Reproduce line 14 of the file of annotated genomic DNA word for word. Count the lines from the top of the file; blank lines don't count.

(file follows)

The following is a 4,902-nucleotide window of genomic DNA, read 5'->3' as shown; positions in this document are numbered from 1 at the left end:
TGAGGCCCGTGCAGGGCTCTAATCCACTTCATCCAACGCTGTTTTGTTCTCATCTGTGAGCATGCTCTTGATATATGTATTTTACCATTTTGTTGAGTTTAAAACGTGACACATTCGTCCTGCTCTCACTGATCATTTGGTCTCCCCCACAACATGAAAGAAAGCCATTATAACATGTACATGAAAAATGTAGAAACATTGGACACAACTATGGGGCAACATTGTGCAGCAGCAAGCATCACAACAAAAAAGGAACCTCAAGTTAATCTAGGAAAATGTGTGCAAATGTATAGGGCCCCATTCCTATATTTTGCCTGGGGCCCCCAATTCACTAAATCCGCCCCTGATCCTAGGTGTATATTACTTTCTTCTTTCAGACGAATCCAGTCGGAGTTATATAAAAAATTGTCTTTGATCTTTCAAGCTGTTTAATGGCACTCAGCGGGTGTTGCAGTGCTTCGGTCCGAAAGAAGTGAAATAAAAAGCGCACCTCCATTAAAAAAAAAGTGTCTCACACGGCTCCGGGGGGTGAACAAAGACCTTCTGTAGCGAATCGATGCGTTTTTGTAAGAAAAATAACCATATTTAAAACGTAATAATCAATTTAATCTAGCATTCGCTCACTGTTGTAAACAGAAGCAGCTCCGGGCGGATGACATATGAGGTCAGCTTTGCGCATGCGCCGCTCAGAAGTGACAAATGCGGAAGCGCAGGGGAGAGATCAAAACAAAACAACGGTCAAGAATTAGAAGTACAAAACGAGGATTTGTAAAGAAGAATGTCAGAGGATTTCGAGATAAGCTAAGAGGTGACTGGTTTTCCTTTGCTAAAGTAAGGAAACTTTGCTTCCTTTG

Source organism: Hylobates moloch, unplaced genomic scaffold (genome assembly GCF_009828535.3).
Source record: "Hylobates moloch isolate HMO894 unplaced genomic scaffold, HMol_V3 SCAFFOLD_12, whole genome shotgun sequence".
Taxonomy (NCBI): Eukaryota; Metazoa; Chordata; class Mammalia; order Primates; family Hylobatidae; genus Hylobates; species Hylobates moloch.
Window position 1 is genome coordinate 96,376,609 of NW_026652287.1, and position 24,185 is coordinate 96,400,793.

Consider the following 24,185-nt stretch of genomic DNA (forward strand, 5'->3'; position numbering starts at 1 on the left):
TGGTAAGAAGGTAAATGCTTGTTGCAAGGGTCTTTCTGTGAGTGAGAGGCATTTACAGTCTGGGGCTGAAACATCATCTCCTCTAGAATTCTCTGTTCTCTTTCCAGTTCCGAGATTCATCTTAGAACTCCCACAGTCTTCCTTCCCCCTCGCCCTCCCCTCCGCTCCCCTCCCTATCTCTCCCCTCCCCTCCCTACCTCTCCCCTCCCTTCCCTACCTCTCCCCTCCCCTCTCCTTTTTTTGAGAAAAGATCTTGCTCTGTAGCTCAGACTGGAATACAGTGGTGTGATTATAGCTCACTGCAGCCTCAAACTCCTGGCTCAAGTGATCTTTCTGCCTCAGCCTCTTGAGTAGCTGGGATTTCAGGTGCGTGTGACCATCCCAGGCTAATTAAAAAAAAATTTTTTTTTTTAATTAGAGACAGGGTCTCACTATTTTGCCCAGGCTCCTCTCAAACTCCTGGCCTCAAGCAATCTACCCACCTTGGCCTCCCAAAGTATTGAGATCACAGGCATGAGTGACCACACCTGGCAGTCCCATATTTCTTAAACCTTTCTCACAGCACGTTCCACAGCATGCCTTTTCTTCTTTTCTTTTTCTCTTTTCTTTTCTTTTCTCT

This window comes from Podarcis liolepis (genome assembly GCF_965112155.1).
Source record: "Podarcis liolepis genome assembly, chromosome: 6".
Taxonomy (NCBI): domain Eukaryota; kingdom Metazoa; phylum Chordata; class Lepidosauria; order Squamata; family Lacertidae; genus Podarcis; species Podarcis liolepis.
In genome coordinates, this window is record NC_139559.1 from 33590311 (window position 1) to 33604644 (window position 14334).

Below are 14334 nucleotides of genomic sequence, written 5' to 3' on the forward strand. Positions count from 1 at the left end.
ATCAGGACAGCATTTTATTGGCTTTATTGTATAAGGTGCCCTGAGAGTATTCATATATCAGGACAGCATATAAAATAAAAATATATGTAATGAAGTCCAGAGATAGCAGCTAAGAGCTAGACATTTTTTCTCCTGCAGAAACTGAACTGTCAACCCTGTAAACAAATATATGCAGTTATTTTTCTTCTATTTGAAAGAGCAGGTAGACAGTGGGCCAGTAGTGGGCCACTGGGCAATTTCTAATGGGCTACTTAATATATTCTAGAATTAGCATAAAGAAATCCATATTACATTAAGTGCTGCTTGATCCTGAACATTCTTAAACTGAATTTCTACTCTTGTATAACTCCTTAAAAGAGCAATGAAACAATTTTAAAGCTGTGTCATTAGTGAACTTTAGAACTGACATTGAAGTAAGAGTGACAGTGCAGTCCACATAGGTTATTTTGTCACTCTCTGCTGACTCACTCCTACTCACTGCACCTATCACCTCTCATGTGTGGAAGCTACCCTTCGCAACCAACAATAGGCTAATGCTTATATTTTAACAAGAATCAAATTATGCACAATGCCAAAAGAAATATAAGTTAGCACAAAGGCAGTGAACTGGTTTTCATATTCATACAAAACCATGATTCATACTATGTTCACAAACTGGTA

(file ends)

ATCAGGACAGCATTTTATTGGCTTTATTGTATAAGGTGCCCTGAGAGTATTCATATATCAGGACAGCATATAAAATAAAAATATATGTAATGAAGTCCAGAGATAGCAGCTAAGAGCTAGACATTTTTTCTCCTGCAGAAACTGAACTGTCAACCCTGTAAACAAATATATGCAGTTATTTTTCTTCTATTTGAAAGAGCAGGTAGACAGTGGGCCAGTAGTGGGCCACTGGGCAATTTCTAATGGGCTACTTAATATATTCTAGAATTAGCATAAAGAAATCCATATTACATTAAGTGCTGCTTGATCCTGAACATTCTTAAACTGAATTTCTACTCTTGTATAACTCCTTAAAAGAGCAATGAAACAATTTTAAAGCTGTGTCATTAGTGAACTTTAGAACTGACATTGAAGTAAGAGTGACAGTGCAGTCCACATAGGTTATTTTGTCACTCTCTGCTGACTCACTCCTACTCACTGCACCTATCACCTCTCATGTGTGGAAGCTACCCTTCGCAACCAACAATAGGCTAATGCTTATATTTTAACAAGAATCAAATTATGCACAATGCCAAAAGAAATATAAGTTAGCACAAAGGCAGTGAACTGGTTTTCATATTCATACAAAACCATGATTCATACTATGTTCACAAACTGGTA